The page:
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Here's the scenario: You are building a schedule for a project that has a planned duration about three months. You are not concerned about project costs so you will not be doing EV. You are developing the schedule ensuring that your work packages are linked to represent your planned sequencing and all of your packages are fixed duration. Once complete, you baseline the schedule and you have a good representation of your current critical path.

During execution, maybe you are 30% complete from a time perspective, you update the schedule with progress (assume you have a valid and credible way of capturing work complete). The project finish date is starting to show an unfavorable finish variance, adding about 1.5 weeks to the three month project. You estimate work remaining and, due to some changes in the way you do the work and other interventions, you estimate that you can shave off the finish variance and actually come in sooner than planned with a favorable variance of four days.

  1. Do you alter the durations of the remaining work packages based on your latest revised estimate, allowing the schedule to calculate a finish that shows the favorable finish variance?

  2. If so, do you process the change in duration through your change control or do you consider duration something outside of what is baselined?

  3. Or, do you keep your original baselined duration the same and show in another way your latest revised estimate and the resulting finish date? If so, how?

  • Who is the target audience here, and what is it that you ultimately want to communicate to them? – Todd A. Jacobs Mar 2 '13 at 13:59
  • Multiple audiences: stakeholders of the project, project sponsor, senior management, public, the project team itself as it is managing the project and its health.... – David Espina Mar 2 '13 at 14:14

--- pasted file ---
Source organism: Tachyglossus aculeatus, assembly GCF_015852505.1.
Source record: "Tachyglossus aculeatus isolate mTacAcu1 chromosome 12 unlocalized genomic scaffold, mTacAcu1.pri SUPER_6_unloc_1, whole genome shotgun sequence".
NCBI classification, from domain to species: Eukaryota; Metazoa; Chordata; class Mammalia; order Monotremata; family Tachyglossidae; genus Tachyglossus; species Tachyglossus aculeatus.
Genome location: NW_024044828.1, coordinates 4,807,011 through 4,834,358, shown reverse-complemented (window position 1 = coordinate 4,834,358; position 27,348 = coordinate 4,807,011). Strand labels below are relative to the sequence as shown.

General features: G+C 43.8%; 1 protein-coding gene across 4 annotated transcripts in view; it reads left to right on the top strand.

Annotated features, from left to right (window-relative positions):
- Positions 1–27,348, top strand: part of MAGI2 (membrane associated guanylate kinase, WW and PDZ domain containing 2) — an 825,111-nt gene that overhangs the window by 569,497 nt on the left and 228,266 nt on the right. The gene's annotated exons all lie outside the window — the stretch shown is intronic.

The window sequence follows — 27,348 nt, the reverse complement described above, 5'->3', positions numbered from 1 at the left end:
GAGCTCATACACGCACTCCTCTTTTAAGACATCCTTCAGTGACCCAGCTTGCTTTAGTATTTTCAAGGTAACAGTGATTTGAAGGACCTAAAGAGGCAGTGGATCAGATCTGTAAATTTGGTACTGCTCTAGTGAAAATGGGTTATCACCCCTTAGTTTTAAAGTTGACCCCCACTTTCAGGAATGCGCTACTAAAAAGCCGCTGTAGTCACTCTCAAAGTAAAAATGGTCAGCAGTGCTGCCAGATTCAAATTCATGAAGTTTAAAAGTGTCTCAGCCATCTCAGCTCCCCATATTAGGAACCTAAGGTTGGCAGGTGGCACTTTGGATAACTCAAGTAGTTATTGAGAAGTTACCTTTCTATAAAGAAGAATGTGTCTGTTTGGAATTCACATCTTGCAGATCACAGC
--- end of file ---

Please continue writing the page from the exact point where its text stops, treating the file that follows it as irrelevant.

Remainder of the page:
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TL; DR

At various points, your project is potentially 1.5 weeks late or 4 days early. Your methodology values calculated variances, but (as far as I know) doesn't mandate continuous re-planning. It would therefore be more efficient to value communication over re-scheduling.

Communication: The Underlying Question?

In your question, you state that at some point in your project you think you're 4 days ahead of schedule. Awesome!

Then you ask some detailed sub-questions, currently tagged with , but really about how to communicate your project's status to a wide audience that you've defined as:

Multiple audiences: stakeholders of the project, project sponsor, senior management, public, the project team itself as it is managing the project and its health....

To my way of thinking, all your questions boil down to How do I communicate that we're slightly ahead of schedule?

Favor Communication Over Re-Scheduling

1. Do you alter the durations of the remaining work packages based on your latest revised estimate, allowing the schedule to calculate a finish that shows the favorable finish variance?

In other words, should you recalculate your schedule with accelerated dates, removing slack from the process? That seems like a bad idea. Slack is important, regardless of one's chosen methodology.

2. If so, do you process the change in duration through your change control or do you consider duration something outside of what is baselined?

Change control is usually a process for adjusting scope, not recalculating schedules. While there is some inherent overlap in that scope can impact scheduling, I don't think submitting positive scheduling changes to a steering committee for approval makes sense.

In this particular case, I think what you'd want to do is provide a communique saying that the project has is slightly ahead of schedule (yay!) but that at only 30% completion this slack may be required to mitigate other schedule risks down the road. This has the dual benefit of keeping stakeholders informed while protecting necessary slack from reduction by management fiat.

3. Or, do you keep your original baselined duration the same and show in another way your latest revised estimate and the resulting finish date? If so, how?

Again, communication is the key. Your original baseline is used to calculate deviations that need to be controlled. Slack probably doesn't need to be tightly controlled, so unless your project goals have changed dramatically there really isn't much justification for a new baseline. A new baseline also implies the need to review your project controls; is that worth it for this use case?